It’s been nearly four years since Abby Wambach scored her final goal for the U.S. women’s national team and it went almost unnoticed, happening in the middle of a 7-2 rout of Costa Rica during an exhibition game played at a small-college football stadium.
But it became history because it was the 184th international goal of her career. No other player, male or female, was even close.
Now that record is about to fall. Canada’s Christine Sinclair is three goals behind as her team enters play in the Women’s World Cup on Monday against Cameroon.
And she couldn’t care less.
“Obviously it’s something that’s in my head, mainly because people like yourself keep talking to me about it,” Sinclair told a reporter recently. “It’s not something I enjoy focusing on. It’s all about the team’s success. That’s the focus.”
The two go hand in hand because Canada has won 97 of the 127 games in which Sinclair has scored. As a result both the player and the team have come a long way since Sinclair’s first international goal in 2000.
When Sinclair made the national squad, Canada wasn’t a top 10 team, had failed to qualify for two Olympic tournaments and hadn’t won a game in two Women’s World Cup appearances.
The team she leads into Monday’s game in Montpellier, France, is ranked fifth in the world. It is the only country to have reached the podium in the last two women’s Olympic tournaments and made it to the quarterfinals of the Women’s World Cup it hosted four years ago.
“I think about the national team that I joined when I was 15, 16 years old. We were getting destroyed by teams,” Sinclair said. “To see where we’ve come and where I’ve come, it’s pretty cool.”
During that time she has grown from a gangly teenager into a quiet, humble team leader and captain whose role has changed, but not her responsibilities.
“There’s half a dozen teams heading into the World Cup that have a legitimate chance at winning it and we put ourselves in a position to be one of those teams,” she said. “It’s simply a matter of who can perform consistently within a month-long event.”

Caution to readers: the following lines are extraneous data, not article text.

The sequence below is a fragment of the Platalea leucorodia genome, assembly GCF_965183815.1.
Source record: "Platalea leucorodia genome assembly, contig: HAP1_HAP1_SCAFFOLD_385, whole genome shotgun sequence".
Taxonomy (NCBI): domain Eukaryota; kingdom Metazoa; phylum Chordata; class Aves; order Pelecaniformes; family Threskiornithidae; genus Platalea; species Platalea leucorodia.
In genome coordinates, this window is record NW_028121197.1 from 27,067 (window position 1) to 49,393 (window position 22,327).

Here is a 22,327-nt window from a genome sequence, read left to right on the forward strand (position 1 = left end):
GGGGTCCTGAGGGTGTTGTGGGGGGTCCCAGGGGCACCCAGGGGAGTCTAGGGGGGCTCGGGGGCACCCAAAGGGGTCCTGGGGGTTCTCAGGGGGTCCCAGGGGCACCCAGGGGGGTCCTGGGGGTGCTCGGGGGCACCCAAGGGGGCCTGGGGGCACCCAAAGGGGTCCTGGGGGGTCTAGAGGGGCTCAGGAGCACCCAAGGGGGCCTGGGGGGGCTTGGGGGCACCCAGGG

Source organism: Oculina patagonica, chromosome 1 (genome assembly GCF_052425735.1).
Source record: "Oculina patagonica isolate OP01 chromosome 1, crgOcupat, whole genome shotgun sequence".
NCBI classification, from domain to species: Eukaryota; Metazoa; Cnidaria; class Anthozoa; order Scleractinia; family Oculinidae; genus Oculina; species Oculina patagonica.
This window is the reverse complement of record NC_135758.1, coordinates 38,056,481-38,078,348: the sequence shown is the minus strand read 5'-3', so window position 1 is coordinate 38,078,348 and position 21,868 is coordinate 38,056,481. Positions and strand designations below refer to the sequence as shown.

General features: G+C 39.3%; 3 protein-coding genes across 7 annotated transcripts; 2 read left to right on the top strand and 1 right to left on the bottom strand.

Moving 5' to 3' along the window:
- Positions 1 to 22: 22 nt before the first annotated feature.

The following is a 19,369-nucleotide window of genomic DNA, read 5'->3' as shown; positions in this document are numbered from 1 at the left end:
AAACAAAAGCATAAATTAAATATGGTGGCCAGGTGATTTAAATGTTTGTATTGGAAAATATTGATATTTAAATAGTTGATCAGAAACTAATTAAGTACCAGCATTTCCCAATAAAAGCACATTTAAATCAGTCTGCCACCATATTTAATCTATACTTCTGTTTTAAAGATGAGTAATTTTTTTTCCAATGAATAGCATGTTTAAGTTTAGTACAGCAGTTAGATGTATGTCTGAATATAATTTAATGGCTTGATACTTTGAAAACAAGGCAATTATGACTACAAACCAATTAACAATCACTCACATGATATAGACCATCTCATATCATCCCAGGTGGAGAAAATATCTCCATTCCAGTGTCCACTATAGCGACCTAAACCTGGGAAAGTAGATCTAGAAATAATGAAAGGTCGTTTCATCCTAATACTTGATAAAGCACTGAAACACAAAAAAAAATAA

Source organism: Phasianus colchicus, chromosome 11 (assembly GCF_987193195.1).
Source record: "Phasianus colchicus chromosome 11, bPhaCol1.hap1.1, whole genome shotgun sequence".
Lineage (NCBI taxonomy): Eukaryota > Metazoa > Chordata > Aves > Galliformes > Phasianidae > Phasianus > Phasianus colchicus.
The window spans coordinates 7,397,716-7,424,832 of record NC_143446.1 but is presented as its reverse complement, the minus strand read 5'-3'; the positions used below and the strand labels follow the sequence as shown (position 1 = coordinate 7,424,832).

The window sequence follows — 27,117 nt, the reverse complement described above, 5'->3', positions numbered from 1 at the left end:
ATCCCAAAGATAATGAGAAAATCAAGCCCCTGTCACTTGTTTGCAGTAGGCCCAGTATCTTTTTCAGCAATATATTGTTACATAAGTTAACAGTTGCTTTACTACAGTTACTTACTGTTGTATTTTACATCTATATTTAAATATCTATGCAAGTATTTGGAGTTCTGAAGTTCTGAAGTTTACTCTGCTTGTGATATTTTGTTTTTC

She gave up that sport soon afterward to concentrate on soccer, making her first senior national team appearance five years later in the Algarve Cup in Portugal. It was an auspicious debut because she finished second in the tournament with three goals.
At the University of Portland, Sinclair was a pure goal scorer, winning back-to-back Hermann trophies — soccer’s equivalent of the Heisman — while scoring 110 times in four seasons. Back in Portland now with the NWSL’s Thorns, her game has evolved into that of a midfielder. While her scoring has dropped slightly, with her 23 goals in the last four years matching the number she had in 2012 alone, Canada has benefited from her playmaking ability.
“She’s a total professional. And she’s eager to get better,” said former U.S. national team star Heather O’Reilly. “If you’re not feeling like you’re moving forward and adding to your game, something’s wrong.
“Whether she’s been an out-and-out striker or when she’s kind of played a little bit underneath the front line, she’s found ways to sort of add layers to her game.”
A lot of that has gone unnoticed because as good as Canada and Sinclair have become, many of their accomplishments have been overshadowed by their southern neighbors, the top-ranked U.S. and goalscorers such as Wambach, Alex Morgan and Carli Lloyd.
“They’re the No. 1 team in the world for a reason,” she says of the U.S. “Right now we’re worried about getting out of our group. People that know women’s football know that we’re one of the best teams in the world.
“And the people that don’t, we don’t really care about them.”
Sinclair insisted she doesn’t care about the goal-scoring record either; not with a World Cup to win.
“When I’m done playing, if it happens, it will be one of those things that you look back on and think, ‘That’s pretty cool,’” she said.
More than cool, it’s historic: 184 international goals are more than Pele and Lionel Messi have combined. And with Sinclair pulling to within three of that number in 282 games, she’s scoring at a faster rate than Cristiano Ronaldo.
Only one other person on the planet knows what that feels like. And she’s cheering for Sinclair to keep going.
“If she’s breaking this record that means that my time spent on the field was worth it. It means my legacy is intact,” Wambach said. “Because in order for our game to continue to evolve, this record needs to be broken.”
Sinclair could have the opportunity to break the international scoring record and also win a World Cup in the same few weeks.
Not everyone in the Wambach household is as diplomatic, however.
“My children, I will be honest, are not happy about it,” she said.